The last day as tourists, and post-trip thoughts

I first wrote this post on an internet terminal at the Osaka Super Hotel, but it timed out and disappeared.  It’s easier on an American keyboard, anyways - the keys are bigger, and there’s no way to accidently convert everything to hiragana and katakana. 
The last few days of the trip were amazing, but the whole trip really was.  The last day, we got to ride a bullet train one more time, and see Himeji Castle.  The first part of the castle was the Ko-koen gardens outside it.  The gardens were really impressive, and the paths twisted around like a maze.  It is still interesting to me that the different gardens were arranged based on similar principles, but the final appearance of each one was very distinct.  The idea of studying nature, but managing and improving it, reminded me of modern biology, too.  Maybe that’s why there are so many Japanese names in my Molecular biology textbooks - the basic ideas behind genetic engineering and traditional gardens aren’t that different, just the scale.
We saw the castle after an exceptional Western style lunch.  I love castles wherever they are, so Himeji was a treat.  The arrangement was much different than any European castles I’d seen.  Most European castles used terrain and extremely thick walls, possibly in layers, to repel invaders.  Himeji is built on a hill and has several walls, but the defensive focus seemed to be confusion.  None of the paths lead directly to the castle, and a lot of them would have been dangerous in the frenzy of a battle. 
It also had all sorts of little tricks, like low-ceilinged doors, along with high steps and thresholds.  Those sound minor, but we were warned in advance, and our group (including me) still fell victim to head-thumps and tripping.  There was also some samurai armor and spears on display, and a small shrine at the very top.  Our guide was another acquintance of Professor Gunji and did an exceptional job explaining the tower.  Our tour was so good, it started to attract other tourists in the area.  She also pointed out the most picturesque photo site, and the easiest ways around the castle. 
Some parts of the castle were a little more strange, like the fish roof ornaments that were supposed to spit water in the case of a fire.  The upturned roof corners apparently kept people from scaling the walls, and looked very cool.  With so much forethought in the design, it almost seemed like a shame that the castle had never been attacked.  Though, it wouldn’t have been in such condition if it had been attacked - so it balances out.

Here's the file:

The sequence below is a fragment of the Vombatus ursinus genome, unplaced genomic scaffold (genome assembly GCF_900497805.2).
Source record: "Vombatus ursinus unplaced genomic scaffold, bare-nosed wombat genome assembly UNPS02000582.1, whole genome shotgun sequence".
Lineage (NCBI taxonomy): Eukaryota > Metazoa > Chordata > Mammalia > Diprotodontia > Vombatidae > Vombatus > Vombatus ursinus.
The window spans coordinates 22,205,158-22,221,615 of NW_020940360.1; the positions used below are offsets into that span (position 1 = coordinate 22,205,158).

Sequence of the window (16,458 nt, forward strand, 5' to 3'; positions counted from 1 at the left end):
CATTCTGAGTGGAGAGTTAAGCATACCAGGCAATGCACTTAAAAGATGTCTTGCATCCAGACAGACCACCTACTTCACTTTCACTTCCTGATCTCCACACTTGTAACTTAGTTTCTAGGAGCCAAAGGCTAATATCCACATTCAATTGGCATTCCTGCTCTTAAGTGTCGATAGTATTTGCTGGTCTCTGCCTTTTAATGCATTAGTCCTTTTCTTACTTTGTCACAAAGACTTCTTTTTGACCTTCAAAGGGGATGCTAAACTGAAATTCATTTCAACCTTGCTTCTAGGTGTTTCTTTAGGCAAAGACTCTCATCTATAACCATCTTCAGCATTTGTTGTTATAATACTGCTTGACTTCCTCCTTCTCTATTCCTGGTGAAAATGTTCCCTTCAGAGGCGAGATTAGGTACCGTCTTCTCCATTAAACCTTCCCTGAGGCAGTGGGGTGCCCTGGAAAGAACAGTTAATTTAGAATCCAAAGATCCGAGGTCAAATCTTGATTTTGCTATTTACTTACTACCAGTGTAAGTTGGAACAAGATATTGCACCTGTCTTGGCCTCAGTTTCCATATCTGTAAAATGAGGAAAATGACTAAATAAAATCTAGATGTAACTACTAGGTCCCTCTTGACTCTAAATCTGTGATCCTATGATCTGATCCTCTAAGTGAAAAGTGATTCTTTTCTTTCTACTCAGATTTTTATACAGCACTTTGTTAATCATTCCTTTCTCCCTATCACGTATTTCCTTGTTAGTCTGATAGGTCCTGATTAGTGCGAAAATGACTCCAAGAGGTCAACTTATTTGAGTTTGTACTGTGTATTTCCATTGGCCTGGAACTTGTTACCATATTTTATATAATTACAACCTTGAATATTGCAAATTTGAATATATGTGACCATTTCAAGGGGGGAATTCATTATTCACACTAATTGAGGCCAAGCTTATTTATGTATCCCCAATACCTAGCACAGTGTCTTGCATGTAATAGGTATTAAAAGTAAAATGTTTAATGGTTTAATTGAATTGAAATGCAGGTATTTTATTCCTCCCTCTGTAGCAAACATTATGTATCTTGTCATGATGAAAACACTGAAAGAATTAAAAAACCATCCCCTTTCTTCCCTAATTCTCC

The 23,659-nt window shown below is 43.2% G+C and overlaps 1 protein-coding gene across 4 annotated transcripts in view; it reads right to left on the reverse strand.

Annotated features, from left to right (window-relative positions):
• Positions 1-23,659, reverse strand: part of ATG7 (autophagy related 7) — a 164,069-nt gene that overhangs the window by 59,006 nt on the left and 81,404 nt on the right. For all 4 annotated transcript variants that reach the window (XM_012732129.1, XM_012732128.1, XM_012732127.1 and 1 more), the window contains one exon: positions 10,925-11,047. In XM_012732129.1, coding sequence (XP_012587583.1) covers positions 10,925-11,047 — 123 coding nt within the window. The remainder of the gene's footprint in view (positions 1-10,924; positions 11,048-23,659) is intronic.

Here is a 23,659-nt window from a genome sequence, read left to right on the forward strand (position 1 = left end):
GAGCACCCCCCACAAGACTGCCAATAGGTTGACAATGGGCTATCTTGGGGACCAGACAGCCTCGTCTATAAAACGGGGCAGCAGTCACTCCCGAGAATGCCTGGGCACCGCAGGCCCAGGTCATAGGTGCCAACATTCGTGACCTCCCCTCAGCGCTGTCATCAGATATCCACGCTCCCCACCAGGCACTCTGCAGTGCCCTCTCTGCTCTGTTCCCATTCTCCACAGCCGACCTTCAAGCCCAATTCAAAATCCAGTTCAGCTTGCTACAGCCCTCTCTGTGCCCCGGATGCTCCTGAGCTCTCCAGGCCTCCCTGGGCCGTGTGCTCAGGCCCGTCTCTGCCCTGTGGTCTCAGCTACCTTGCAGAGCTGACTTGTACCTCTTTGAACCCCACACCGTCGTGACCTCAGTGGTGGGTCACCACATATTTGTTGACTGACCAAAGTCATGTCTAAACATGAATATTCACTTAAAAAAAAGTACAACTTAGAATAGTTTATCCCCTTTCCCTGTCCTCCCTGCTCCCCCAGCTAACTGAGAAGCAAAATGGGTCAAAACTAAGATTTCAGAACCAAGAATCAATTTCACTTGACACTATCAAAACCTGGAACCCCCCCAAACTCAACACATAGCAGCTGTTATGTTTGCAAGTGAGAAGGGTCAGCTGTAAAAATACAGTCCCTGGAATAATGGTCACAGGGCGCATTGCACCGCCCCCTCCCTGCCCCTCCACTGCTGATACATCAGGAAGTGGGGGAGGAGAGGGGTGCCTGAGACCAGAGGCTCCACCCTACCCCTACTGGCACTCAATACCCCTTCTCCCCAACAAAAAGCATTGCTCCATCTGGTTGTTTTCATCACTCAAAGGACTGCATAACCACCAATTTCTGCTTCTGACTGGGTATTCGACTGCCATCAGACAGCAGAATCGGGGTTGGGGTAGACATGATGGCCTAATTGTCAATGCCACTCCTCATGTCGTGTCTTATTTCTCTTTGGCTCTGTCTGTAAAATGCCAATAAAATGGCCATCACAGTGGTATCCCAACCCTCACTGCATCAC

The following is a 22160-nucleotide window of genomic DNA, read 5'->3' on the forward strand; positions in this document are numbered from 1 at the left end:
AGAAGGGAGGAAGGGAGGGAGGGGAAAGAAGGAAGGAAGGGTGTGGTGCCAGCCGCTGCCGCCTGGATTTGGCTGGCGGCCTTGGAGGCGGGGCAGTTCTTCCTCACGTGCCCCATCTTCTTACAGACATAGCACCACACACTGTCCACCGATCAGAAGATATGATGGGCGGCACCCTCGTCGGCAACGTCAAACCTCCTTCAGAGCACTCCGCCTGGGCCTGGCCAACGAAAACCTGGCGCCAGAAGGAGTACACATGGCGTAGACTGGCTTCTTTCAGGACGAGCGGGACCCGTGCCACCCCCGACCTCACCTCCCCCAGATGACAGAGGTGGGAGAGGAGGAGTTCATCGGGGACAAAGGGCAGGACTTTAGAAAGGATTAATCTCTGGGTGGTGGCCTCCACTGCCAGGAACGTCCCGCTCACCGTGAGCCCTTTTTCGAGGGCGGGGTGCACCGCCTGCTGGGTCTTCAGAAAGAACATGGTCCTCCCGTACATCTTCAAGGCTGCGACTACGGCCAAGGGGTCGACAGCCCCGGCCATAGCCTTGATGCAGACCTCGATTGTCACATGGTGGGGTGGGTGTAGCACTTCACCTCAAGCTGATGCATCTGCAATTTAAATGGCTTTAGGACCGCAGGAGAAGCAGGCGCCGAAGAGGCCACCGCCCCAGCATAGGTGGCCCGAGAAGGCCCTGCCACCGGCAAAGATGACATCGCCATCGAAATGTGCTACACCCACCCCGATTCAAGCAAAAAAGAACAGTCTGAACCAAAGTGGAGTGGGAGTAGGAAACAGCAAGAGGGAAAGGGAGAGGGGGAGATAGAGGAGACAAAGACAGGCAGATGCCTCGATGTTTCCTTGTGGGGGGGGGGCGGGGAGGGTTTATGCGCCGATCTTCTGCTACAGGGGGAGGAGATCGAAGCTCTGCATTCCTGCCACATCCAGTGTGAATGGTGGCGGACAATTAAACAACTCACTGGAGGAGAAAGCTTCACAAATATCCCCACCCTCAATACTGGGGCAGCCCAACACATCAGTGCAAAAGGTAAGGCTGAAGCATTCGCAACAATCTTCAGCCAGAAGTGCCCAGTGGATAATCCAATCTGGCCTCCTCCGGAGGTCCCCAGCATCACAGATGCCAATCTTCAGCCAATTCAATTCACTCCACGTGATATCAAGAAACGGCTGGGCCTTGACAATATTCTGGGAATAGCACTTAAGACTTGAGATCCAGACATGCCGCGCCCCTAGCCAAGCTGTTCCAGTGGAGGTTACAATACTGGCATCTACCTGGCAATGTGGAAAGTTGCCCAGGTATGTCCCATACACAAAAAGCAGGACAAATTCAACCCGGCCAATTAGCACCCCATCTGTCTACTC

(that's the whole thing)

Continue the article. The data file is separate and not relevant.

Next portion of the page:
That night, we had another feast meal.  It was at a make your own tempura, at the table, restaurant.  The concept was very new, but I don’t think it’ll catch on in America anytime soon.  The terribly unhealthy oil at high temperatures seems like it’d be a risky business move.  We had fun with it in Osaka, though - there was chicken, shrimp, sausage, bacon, beef, fish, octopus, and some other meat I didn’t recognize to fry.  There were also vegetables and bread - the fried bread was surprisingly delicious.  Our group tried the usual foods, enjoyed them, and then got inventive.  My table tried frying the brownies and little cream cake squares.  The fried brownie mostly got soggy, but it was edible.  The next table over fried coffee jello (which Janet said was the most disgusting thing she’d eaten) and pineapple (which was better).  Another table melted and reculptured their plastic silverware. 
After the meal, we gave professor Gunji a bottle of Dai-Ginjo sake and our thank-you card.  She kept saying that she thought we’d hate her by then, because of the strict schedule - but everything on the schedule was fun and each day was different, so that certainly wasn’t the case.  Professor Gunji said she liked the gifts, and we gradually set out towards the Supaa Hotel again. 
We checked out a Pachinko parlor, briefly.  Pachinko parlors are the worst of arcades and casinos, mixed together.  Some of us slept before the plane ride, others didn’t, but we all got up in the morning for the “breaking of the fellowship” as Professor Michaelson put it.  We also thanked Elizabeth for managing all the receipts and paperwork that let us eat, travel, and be reimbursed for cab fares.  And then there were the airplane rides and a very tired final scattering in Chicago. 
It’s been almost a week since we got back.. hard to believe that, though.  When friends ask me how the trip was, it’s hard to know where to start.  It was amazing, and I have so many stories to tell about our time there.  In retrospect, it’s also incredible how much we actually did in two weeks.  During the trip, I was always just trying to keep track of the next meeting point and time, but I think our mad dashes showed us a really vivid cross-section of Japan.  Like other non-U.S. trips I’ve been on, coming home made me appreciate America more, but it was an unforgettable experience and I’m glad to have been part of such a great group.  I know that I’d like to go back someday, too..

1 Comment »

  1. David Grayson said,

    June 9, 2007 @ 9:58 pm

    Ken: Very nice. I plan on writing summaries like this for all of the days in Japan, but since you already wrote the summary for this one, you’ve saved me work.

    For me, the trip ended when Bruce Michelson dropped me off in front of my family compound on South Vine Street, after delivering Alice safely to her abode.

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